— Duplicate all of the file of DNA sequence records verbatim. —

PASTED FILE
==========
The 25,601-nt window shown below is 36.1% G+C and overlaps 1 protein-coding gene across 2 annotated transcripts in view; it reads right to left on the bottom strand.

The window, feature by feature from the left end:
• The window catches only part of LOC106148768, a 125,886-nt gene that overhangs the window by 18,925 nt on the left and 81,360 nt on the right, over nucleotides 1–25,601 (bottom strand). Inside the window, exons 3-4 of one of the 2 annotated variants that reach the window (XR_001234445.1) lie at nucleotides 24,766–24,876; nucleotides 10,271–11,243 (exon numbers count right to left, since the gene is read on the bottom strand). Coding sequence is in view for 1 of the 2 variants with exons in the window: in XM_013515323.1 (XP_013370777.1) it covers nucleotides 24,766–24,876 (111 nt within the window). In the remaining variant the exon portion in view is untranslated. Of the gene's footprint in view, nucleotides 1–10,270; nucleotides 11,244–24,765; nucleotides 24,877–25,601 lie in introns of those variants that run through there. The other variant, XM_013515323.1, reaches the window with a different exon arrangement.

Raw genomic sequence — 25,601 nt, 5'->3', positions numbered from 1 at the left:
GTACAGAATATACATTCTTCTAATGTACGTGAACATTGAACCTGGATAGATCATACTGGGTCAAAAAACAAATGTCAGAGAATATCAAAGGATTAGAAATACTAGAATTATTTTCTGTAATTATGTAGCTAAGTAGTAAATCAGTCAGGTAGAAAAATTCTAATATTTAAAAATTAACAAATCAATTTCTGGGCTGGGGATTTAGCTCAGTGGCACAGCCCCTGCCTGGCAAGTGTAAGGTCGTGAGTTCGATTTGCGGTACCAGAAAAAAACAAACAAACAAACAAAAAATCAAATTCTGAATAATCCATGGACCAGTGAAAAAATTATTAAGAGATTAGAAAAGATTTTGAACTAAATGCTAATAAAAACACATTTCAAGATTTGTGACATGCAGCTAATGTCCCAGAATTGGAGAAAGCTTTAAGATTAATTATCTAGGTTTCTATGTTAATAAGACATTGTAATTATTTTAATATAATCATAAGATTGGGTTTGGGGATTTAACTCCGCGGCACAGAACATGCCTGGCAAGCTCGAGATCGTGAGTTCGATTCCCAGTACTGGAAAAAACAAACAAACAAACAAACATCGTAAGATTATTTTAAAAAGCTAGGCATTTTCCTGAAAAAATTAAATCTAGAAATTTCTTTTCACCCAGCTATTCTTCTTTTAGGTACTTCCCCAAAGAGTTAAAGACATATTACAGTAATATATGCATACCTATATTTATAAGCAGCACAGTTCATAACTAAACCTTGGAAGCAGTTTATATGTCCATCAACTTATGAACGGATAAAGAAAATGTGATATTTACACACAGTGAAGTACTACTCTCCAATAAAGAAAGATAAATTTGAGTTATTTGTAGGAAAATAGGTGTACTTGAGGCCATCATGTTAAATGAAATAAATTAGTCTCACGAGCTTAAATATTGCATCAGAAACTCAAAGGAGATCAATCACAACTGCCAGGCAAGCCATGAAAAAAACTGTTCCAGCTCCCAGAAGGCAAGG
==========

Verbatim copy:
The 25,601-nt window shown below is 36.1% G+C and overlaps 1 protein-coding gene across 2 annotated transcripts in view; it reads right to left on the bottom strand.

The window, feature by feature from the left end:
• The window catches only part of LOC106148768, a 125,886-nt gene that overhangs the window by 18,925 nt on the left and 81,360 nt on the right, over nucleotides 1–25,601 (bottom strand). Inside the window, exons 3-4 of one of the 2 annotated variants that reach the window (XR_001234445.1) lie at nucleotides 24,766–24,876; nucleotides 10,271–11,243 (exon numbers count right to left, since the gene is read on the bottom strand). Coding sequence is in view for 1 of the 2 variants with exons in the window: in XM_013515323.1 (XP_013370777.1) it covers nucleotides 24,766–24,876 (111 nt within the window). In the remaining variant the exon portion in view is untranslated. Of the gene's footprint in view, nucleotides 1–10,270; nucleotides 11,244–24,765; nucleotides 24,877–25,601 lie in introns of those variants that run through there. The other variant, XM_013515323.1, reaches the window with a different exon arrangement.

Raw genomic sequence — 25,601 nt, 5'->3', positions numbered from 1 at the left:
GTACAGAATATACATTCTTCTAATGTACGTGAACATTGAACCTGGATAGATCATACTGGGTCAAAAAACAAATGTCAGAGAATATCAAAGGATTAGAAATACTAGAATTATTTTCTGTAATTATGTAGCTAAGTAGTAAATCAGTCAGGTAGAAAAATTCTAATATTTAAAAATTAACAAATCAATTTCTGGGCTGGGGATTTAGCTCAGTGGCACAGCCCCTGCCTGGCAAGTGTAAGGTCGTGAGTTCGATTTGCGGTACCAGAAAAAAACAAACAAACAAACAAAAAATCAAATTCTGAATAATCCATGGACCAGTGAAAAAATTATTAAGAGATTAGAAAAGATTTTGAACTAAATGCTAATAAAAACACATTTCAAGATTTGTGACATGCAGCTAATGTCCCAGAATTGGAGAAAGCTTTAAGATTAATTATCTAGGTTTCTATGTTAATAAGACATTGTAATTATTTTAATATAATCATAAGATTGGGTTTGGGGATTTAACTCCGCGGCACAGAACATGCCTGGCAAGCTCGAGATCGTGAGTTCGATTCCCAGTACTGGAAAAAACAAACAAACAAACAAACATCGTAAGATTATTTTAAAAAGCTAGGCATTTTCCTGAAAAAATTAAATCTAGAAATTTCTTTTCACCCAGCTATTCTTCTTTTAGGTACTTCCCCAAAGAGTTAAAGACATATTACAGTAATATATGCATACCTATATTTATAAGCAGCACAGTTCATAACTAAACCTTGGAAGCAGTTTATATGTCCATCAACTTATGAACGGATAAAGAAAATGTGATATTTACACACAGTGAAGTACTACTCTCCAATAAAGAAAGATAAATTTGAGTTATTTGTAGGAAAATAGGTGTACTTGAGGCCATCATGTTAAATGAAATAAATTAGTCTCACGAGCTTAAATATTGCATCAGAAACTCAAAGGAGATCAATCACAACTGCCAGGCAAGCCATGAAAAAAACTGTTCCAGCTCCCAGAAGGCAAGG